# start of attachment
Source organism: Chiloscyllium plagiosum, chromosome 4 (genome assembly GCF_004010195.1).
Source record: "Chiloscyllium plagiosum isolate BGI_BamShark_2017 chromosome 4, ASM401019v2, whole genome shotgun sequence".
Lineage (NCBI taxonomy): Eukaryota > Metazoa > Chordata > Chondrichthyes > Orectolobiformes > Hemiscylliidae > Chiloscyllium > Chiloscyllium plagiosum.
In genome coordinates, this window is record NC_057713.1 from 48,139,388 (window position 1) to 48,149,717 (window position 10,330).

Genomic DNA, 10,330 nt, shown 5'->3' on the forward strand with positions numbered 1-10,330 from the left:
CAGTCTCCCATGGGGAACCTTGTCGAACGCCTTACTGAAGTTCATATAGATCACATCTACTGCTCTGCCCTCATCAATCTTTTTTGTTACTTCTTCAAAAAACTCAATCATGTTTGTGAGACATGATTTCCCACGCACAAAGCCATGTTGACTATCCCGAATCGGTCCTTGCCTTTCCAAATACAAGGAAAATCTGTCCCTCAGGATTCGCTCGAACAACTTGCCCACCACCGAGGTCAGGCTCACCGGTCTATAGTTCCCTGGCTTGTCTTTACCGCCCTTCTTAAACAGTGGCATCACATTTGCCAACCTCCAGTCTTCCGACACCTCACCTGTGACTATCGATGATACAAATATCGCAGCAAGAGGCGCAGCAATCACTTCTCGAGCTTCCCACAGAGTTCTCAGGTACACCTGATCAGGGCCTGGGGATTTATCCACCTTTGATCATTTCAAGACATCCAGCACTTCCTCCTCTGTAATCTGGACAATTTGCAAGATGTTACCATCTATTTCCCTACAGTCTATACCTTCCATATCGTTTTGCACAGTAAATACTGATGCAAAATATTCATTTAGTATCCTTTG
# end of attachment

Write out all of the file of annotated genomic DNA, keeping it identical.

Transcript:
Source organism: Chiloscyllium plagiosum, chromosome 4 (genome assembly GCF_004010195.1).
Source record: "Chiloscyllium plagiosum isolate BGI_BamShark_2017 chromosome 4, ASM401019v2, whole genome shotgun sequence".
Lineage (NCBI taxonomy): Eukaryota > Metazoa > Chordata > Chondrichthyes > Orectolobiformes > Hemiscylliidae > Chiloscyllium > Chiloscyllium plagiosum.
In genome coordinates, this window is record NC_057713.1 from 48,139,388 (window position 1) to 48,149,717 (window position 10,330).

Genomic DNA, 10,330 nt, shown 5'->3' on the forward strand with positions numbered 1-10,330 from the left:
CAGTCTCCCATGGGGAACCTTGTCGAACGCCTTACTGAAGTTCATATAGATCACATCTACTGCTCTGCCCTCATCAATCTTTTTTGTTACTTCTTCAAAAAACTCAATCATGTTTGTGAGACATGATTTCCCACGCACAAAGCCATGTTGACTATCCCGAATCGGTCCTTGCCTTTCCAAATACAAGGAAAATCTGTCCCTCAGGATTCGCTCGAACAACTTGCCCACCACCGAGGTCAGGCTCACCGGTCTATAGTTCCCTGGCTTGTCTTTACCGCCCTTCTTAAACAGTGGCATCACATTTGCCAACCTCCAGTCTTCCGACACCTCACCTGTGACTATCGATGATACAAATATCGCAGCAAGAGGCGCAGCAATCACTTCTCGAGCTTCCCACAGAGTTCTCAGGTACACCTGATCAGGGCCTGGGGATTTATCCACCTTTGATCATTTCAAGACATCCAGCACTTCCTCCTCTGTAATCTGGACAATTTGCAAGATGTTACCATCTATTTCCCTACAGTCTATACCTTCCATATCGTTTTGCACAGTAAATACTGATGCAAAATATTCATTTAGTATCCTTTG